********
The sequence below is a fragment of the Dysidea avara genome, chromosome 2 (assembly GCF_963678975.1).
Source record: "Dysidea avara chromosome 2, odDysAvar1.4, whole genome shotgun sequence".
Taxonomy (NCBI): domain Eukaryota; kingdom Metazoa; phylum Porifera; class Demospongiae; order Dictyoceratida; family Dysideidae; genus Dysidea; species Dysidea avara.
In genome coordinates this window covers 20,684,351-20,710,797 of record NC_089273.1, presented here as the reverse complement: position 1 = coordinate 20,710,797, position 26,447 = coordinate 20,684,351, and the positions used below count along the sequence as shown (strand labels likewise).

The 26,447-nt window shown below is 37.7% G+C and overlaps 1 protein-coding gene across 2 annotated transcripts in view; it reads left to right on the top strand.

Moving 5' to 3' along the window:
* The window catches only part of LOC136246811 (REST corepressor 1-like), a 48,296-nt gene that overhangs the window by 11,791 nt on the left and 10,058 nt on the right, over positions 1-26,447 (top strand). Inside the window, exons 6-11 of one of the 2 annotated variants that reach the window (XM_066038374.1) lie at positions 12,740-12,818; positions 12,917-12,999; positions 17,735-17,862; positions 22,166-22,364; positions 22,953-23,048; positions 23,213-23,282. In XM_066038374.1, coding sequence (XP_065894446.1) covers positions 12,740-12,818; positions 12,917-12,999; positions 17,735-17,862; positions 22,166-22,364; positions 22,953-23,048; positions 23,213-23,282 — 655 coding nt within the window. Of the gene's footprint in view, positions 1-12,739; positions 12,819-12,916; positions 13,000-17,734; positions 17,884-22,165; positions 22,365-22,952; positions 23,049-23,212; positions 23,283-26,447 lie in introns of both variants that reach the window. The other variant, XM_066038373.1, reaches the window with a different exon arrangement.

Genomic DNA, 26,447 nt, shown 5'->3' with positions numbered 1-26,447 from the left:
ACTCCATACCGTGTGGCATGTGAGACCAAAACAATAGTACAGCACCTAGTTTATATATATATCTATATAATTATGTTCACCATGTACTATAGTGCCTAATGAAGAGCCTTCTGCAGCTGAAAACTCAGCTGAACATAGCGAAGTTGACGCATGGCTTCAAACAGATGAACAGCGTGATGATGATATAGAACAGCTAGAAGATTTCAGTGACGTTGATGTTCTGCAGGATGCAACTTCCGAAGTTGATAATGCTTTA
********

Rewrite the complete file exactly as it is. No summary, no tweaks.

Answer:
The sequence below is a fragment of the Dysidea avara genome, chromosome 2 (assembly GCF_963678975.1).
Source record: "Dysidea avara chromosome 2, odDysAvar1.4, whole genome shotgun sequence".
Taxonomy (NCBI): domain Eukaryota; kingdom Metazoa; phylum Porifera; class Demospongiae; order Dictyoceratida; family Dysideidae; genus Dysidea; species Dysidea avara.
In genome coordinates this window covers 20,684,351-20,710,797 of record NC_089273.1, presented here as the reverse complement: position 1 = coordinate 20,710,797, position 26,447 = coordinate 20,684,351, and the positions used below count along the sequence as shown (strand labels likewise).

The 26,447-nt window shown below is 37.7% G+C and overlaps 1 protein-coding gene across 2 annotated transcripts in view; it reads left to right on the top strand.

Moving 5' to 3' along the window:
* The window catches only part of LOC136246811 (REST corepressor 1-like), a 48,296-nt gene that overhangs the window by 11,791 nt on the left and 10,058 nt on the right, over positions 1-26,447 (top strand). Inside the window, exons 6-11 of one of the 2 annotated variants that reach the window (XM_066038374.1) lie at positions 12,740-12,818; positions 12,917-12,999; positions 17,735-17,862; positions 22,166-22,364; positions 22,953-23,048; positions 23,213-23,282. In XM_066038374.1, coding sequence (XP_065894446.1) covers positions 12,740-12,818; positions 12,917-12,999; positions 17,735-17,862; positions 22,166-22,364; positions 22,953-23,048; positions 23,213-23,282 — 655 coding nt within the window. Of the gene's footprint in view, positions 1-12,739; positions 12,819-12,916; positions 13,000-17,734; positions 17,884-22,165; positions 22,365-22,952; positions 23,049-23,212; positions 23,283-26,447 lie in introns of both variants that reach the window. The other variant, XM_066038373.1, reaches the window with a different exon arrangement.

Genomic DNA, 26,447 nt, shown 5'->3' with positions numbered 1-26,447 from the left:
ACTCCATACCGTGTGGCATGTGAGACCAAAACAATAGTACAGCACCTAGTTTATATATATATCTATATAATTATGTTCACCATGTACTATAGTGCCTAATGAAGAGCCTTCTGCAGCTGAAAACTCAGCTGAACATAGCGAAGTTGACGCATGGCTTCAAACAGATGAACAGCGTGATGATGATATAGAACAGCTAGAAGATTTCAGTGACGTTGATGTTCTGCAGGATGCAACTTCCGAAGTTGATAATGCTTTA